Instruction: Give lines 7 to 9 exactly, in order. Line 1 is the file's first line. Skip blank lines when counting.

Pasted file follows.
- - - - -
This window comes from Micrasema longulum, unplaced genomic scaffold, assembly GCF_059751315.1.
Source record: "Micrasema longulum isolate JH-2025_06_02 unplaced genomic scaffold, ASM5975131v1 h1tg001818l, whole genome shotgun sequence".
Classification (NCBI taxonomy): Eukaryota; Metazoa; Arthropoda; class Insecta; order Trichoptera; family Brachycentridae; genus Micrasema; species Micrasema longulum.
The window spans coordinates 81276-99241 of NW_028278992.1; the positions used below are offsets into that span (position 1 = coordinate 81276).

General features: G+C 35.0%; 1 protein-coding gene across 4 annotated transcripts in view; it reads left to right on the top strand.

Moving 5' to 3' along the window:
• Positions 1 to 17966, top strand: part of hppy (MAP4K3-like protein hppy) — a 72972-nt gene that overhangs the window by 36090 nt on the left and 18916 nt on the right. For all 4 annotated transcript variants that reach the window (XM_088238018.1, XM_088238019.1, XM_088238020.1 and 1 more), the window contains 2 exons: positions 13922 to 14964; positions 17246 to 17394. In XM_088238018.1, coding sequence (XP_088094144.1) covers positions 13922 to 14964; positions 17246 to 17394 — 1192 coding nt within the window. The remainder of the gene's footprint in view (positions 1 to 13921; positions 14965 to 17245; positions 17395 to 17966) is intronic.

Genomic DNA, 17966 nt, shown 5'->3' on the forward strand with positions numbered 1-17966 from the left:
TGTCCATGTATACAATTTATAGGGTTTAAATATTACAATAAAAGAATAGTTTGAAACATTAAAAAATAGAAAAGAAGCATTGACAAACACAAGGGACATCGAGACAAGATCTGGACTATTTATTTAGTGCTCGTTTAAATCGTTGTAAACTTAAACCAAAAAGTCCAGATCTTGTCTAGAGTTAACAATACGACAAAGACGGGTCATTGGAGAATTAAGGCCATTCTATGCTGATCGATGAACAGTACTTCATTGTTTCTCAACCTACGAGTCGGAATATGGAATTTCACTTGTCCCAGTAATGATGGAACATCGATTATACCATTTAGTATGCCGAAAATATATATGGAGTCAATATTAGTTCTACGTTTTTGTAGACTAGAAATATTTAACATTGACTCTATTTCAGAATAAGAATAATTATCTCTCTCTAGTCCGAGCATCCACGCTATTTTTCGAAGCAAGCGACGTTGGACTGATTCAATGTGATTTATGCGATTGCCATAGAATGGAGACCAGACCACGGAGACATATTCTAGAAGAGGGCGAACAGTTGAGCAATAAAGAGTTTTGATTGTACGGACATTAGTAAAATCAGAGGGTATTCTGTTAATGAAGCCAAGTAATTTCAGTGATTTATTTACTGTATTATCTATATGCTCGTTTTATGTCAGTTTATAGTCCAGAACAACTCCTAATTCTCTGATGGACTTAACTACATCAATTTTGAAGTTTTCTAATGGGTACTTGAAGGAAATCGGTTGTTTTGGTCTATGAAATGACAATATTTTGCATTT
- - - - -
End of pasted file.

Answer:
• Positions 1 to 17966, top strand: part of hppy (MAP4K3-like protein hppy) — a 72972-nt gene that overhangs the window by 36090 nt on the left and 18916 nt on the right. For all 4 annotated transcript variants that reach the window (XM_088238018.1, XM_088238019.1, XM_088238020.1 and 1 more), the window contains 2 exons: positions 13922 to 14964; positions 17246 to 17394. In XM_088238018.1, coding sequence (XP_088094144.1) covers positions 13922 to 14964; positions 17246 to 17394 — 1192 coding nt within the window. The remainder of the gene's footprint in view (positions 1 to 13921; positions 14965 to 17245; positions 17395 to 17966) is intronic.

Genomic DNA, 17966 nt, shown 5'->3' on the forward strand with positions numbered 1-17966 from the left:
TGTCCATGTATACAATTTATAGGGTTTAAATATTACAATAAAAGAATAGTTTGAAACATTAAAAAATAGAAAAGAAGCATTGACAAACACAAGGGACATCGAGACAAGATCTGGACTATTTATTTAGTGCTCGTTTAAATCGTTGTAAACTTAAACCAAAAAGTCCAGATCTTGTCTAGAGTTAACAATACGACAAAGACGGGTCATTGGAGAATTAAGGCCATTCTATGCTGATCGATGAACAGTACTTCATTGTTTCTCAACCTACGAGTCGGAATATGGAATTTCACTTGTCCCAGTAATGATGGAACATCGATTATACCATTTAGTATGCCGAAAATATATATGGAGTCAATATTAGTTCTACGTTTTTGTAGACTAGAAATATTTAACATTGACTCTATTTCAGAATAAGAATAATTATCTCTCTCTAGTCCGAGCATCCACGCTATTTTTCGAAGCAAGCGACGTTGGACTGATTCAATGTGATTTATGCGATTGCCATAGAATGGAGACCAGACCACGGAGACATATTCTAGAAGAGGGCGAACAGTTGAGCAATAAAGAGTTTTGATTGTACGGACATTAGTAAAATCAGAGGGTATTCTGTTAATGAAGCCAAGTAATTTCAGTGATTTATTTACTGTATTATCTATATGCTCGTTTTATGTCAGTTTATAGTCCAGAACAACTCCTAATTCTCTGATGGACTTAACTACATCAATTTTGAAGTTTTCTAATGGGTACTTGAAGGAAATCGGTTGTTTTGGTCTATGAAATGACAATATTTTGCATTT